3-6 Oct 43: the Partisan XVII “Slavonska” Brigade captured Ludbreg on 3 October, which had been defended by elements of the Croatian 2d Infantry Rgt. and one company of Germans. Shortly after this the PTS, supported by tanks and aircraft, attempted to retake Ludbreg by attacking from Varaždin. According to Partisan accounts, the PTS’s advance was checked by the Partisan Brigade “Brace Radi?” and Ludbreg remained in Partisan hands.93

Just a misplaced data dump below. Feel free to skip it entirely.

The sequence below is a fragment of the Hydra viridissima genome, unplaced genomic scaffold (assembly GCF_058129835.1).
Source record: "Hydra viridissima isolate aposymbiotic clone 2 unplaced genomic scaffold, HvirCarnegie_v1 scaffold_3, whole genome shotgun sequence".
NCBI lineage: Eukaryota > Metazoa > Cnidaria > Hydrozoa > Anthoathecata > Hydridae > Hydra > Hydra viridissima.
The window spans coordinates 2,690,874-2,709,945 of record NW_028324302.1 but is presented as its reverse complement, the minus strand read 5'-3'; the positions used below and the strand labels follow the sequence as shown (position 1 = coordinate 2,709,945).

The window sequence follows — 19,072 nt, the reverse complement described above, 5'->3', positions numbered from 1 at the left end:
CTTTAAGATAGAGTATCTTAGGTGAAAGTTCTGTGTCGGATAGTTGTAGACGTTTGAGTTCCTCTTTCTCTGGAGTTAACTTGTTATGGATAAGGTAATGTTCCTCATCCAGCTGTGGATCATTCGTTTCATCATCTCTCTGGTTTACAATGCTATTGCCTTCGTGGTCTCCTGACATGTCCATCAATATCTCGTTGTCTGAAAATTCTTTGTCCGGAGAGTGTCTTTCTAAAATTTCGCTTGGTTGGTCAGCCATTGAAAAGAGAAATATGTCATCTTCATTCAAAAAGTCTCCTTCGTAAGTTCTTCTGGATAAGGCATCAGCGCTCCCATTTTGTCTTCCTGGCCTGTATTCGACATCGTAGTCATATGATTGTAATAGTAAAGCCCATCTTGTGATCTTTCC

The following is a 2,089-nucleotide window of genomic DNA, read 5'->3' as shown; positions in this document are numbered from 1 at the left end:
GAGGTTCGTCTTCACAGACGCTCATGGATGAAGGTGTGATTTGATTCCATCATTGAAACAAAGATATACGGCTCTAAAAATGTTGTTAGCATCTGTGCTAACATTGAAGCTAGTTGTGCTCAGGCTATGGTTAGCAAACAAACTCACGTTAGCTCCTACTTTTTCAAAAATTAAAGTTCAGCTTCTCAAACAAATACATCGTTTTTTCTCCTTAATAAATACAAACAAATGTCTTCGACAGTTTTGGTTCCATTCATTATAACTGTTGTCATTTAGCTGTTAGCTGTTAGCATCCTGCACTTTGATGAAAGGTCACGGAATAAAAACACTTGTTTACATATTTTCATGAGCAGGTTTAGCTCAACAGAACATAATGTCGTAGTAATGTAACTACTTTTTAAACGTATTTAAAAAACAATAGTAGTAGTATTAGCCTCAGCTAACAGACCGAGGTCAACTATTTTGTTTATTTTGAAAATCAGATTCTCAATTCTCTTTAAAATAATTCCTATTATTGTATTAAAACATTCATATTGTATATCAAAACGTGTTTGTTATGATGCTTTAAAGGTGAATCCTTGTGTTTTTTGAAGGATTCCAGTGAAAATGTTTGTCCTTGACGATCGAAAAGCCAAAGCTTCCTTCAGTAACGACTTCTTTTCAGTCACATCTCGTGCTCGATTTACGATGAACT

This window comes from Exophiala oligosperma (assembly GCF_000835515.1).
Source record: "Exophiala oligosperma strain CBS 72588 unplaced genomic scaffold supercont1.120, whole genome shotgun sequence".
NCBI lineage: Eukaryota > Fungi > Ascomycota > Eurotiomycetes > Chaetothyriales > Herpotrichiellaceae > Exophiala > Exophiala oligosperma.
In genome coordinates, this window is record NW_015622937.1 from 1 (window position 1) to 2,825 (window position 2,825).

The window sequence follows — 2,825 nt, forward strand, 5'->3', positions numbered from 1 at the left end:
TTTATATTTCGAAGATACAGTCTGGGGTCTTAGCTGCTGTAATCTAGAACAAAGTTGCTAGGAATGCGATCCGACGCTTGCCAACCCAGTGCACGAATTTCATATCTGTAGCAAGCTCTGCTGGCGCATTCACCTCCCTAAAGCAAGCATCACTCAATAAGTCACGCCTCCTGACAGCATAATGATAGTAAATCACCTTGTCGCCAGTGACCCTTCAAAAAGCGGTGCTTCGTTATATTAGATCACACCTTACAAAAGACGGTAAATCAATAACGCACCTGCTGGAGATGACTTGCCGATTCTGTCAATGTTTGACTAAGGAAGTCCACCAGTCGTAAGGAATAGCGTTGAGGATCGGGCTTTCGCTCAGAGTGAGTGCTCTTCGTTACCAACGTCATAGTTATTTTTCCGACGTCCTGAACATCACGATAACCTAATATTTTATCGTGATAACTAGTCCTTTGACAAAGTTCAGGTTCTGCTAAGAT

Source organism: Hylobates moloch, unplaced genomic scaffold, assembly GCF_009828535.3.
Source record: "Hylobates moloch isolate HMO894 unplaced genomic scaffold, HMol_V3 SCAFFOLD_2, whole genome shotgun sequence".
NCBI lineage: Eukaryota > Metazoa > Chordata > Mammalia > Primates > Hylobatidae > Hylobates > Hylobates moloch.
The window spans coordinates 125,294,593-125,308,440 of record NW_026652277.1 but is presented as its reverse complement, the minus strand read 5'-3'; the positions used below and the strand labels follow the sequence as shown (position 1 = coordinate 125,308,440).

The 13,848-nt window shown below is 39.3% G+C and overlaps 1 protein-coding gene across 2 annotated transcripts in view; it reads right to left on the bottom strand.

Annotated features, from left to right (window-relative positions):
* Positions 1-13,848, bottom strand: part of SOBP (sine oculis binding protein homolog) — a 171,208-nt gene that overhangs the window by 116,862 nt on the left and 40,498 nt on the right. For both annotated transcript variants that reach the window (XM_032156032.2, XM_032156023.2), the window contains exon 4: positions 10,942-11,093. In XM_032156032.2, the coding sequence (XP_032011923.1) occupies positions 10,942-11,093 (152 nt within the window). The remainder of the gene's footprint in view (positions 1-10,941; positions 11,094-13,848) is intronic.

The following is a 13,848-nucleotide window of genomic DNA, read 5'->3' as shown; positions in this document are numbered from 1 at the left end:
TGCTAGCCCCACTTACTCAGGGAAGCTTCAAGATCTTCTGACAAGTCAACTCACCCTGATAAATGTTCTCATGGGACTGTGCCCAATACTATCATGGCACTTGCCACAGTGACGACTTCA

3 Oct 43: in another Partisan account of the battle for Ludbreg, the counterattacking forces are identified as the I Bn./PTS and the Brzi Sklop/PTS under Ust. Bojnik Qreškovi?. During the counterattack, elements o.f the Partisan Brig8de “Brace Radi?” destroyed one PTS tank with an anti-tank rifle; the counterattack then continued with air support from German Stuka dive bombers, inflicting 48 killed on the II Bn. of “Brace Radi?”.94